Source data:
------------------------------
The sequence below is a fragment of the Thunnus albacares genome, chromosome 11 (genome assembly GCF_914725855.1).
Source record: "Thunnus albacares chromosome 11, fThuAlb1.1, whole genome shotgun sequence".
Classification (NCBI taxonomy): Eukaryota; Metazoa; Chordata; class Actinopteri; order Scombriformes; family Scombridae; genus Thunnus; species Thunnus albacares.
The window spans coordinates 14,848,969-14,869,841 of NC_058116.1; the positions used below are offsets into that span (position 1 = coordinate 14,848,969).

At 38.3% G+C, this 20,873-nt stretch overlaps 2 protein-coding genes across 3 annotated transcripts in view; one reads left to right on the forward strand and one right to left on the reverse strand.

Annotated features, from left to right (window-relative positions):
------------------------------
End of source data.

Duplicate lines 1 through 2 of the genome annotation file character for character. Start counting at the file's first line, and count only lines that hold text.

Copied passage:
The sequence below is a fragment of the Thunnus albacares genome, chromosome 11 (genome assembly GCF_914725855.1).
Source record: "Thunnus albacares chromosome 11, fThuAlb1.1, whole genome shotgun sequence".